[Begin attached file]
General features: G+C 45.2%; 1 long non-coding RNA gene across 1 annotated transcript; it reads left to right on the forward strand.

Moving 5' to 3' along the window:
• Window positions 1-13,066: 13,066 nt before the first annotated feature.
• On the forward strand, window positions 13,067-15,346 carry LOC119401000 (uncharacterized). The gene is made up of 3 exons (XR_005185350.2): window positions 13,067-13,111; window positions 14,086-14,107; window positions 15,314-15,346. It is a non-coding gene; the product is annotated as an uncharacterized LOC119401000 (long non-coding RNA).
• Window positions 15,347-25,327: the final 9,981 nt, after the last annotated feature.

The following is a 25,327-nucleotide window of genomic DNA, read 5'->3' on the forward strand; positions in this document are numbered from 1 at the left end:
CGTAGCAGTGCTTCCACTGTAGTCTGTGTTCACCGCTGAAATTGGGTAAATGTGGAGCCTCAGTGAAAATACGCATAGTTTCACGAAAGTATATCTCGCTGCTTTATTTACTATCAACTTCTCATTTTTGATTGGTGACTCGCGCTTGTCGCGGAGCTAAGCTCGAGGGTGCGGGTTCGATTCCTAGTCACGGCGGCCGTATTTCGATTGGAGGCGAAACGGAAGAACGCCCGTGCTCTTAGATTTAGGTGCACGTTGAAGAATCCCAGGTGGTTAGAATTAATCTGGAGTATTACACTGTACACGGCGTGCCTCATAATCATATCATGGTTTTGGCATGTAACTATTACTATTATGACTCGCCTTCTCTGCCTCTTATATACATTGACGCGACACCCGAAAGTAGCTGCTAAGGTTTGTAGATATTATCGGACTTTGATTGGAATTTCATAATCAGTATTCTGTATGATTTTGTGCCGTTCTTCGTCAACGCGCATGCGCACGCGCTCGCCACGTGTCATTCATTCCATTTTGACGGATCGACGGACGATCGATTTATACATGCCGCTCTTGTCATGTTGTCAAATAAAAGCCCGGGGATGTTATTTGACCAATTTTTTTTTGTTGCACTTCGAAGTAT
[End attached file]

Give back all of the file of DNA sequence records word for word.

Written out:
General features: G+C 45.2%; 1 long non-coding RNA gene across 1 annotated transcript; it reads left to right on the forward strand.

Moving 5' to 3' along the window:
• Window positions 1-13,066: 13,066 nt before the first annotated feature.
• On the forward strand, window positions 13,067-15,346 carry LOC119401000 (uncharacterized). The gene is made up of 3 exons (XR_005185350.2): window positions 13,067-13,111; window positions 14,086-14,107; window positions 15,314-15,346. It is a non-coding gene; the product is annotated as an uncharacterized LOC119401000 (long non-coding RNA).
• Window positions 15,347-25,327: the final 9,981 nt, after the last annotated feature.

The following is a 25,327-nucleotide window of genomic DNA, read 5'->3' on the forward strand; positions in this document are numbered from 1 at the left end:
CGTAGCAGTGCTTCCACTGTAGTCTGTGTTCACCGCTGAAATTGGGTAAATGTGGAGCCTCAGTGAAAATACGCATAGTTTCACGAAAGTATATCTCGCTGCTTTATTTACTATCAACTTCTCATTTTTGATTGGTGACTCGCGCTTGTCGCGGAGCTAAGCTCGAGGGTGCGGGTTCGATTCCTAGTCACGGCGGCCGTATTTCGATTGGAGGCGAAACGGAAGAACGCCCGTGCTCTTAGATTTAGGTGCACGTTGAAGAATCCCAGGTGGTTAGAATTAATCTGGAGTATTACACTGTACACGGCGTGCCTCATAATCATATCATGGTTTTGGCATGTAACTATTACTATTATGACTCGCCTTCTCTGCCTCTTATATACATTGACGCGACACCCGAAAGTAGCTGCTAAGGTTTGTAGATATTATCGGACTTTGATTGGAATTTCATAATCAGTATTCTGTATGATTTTGTGCCGTTCTTCGTCAACGCGCATGCGCACGCGCTCGCCACGTGTCATTCATTCCATTTTGACGGATCGACGGACGATCGATTTATACATGCCGCTCTTGTCATGTTGTCAAATAAAAGCCCGGGGATGTTATTTGACCAATTTTTTTTTGTTGCACTTCGAAGTAT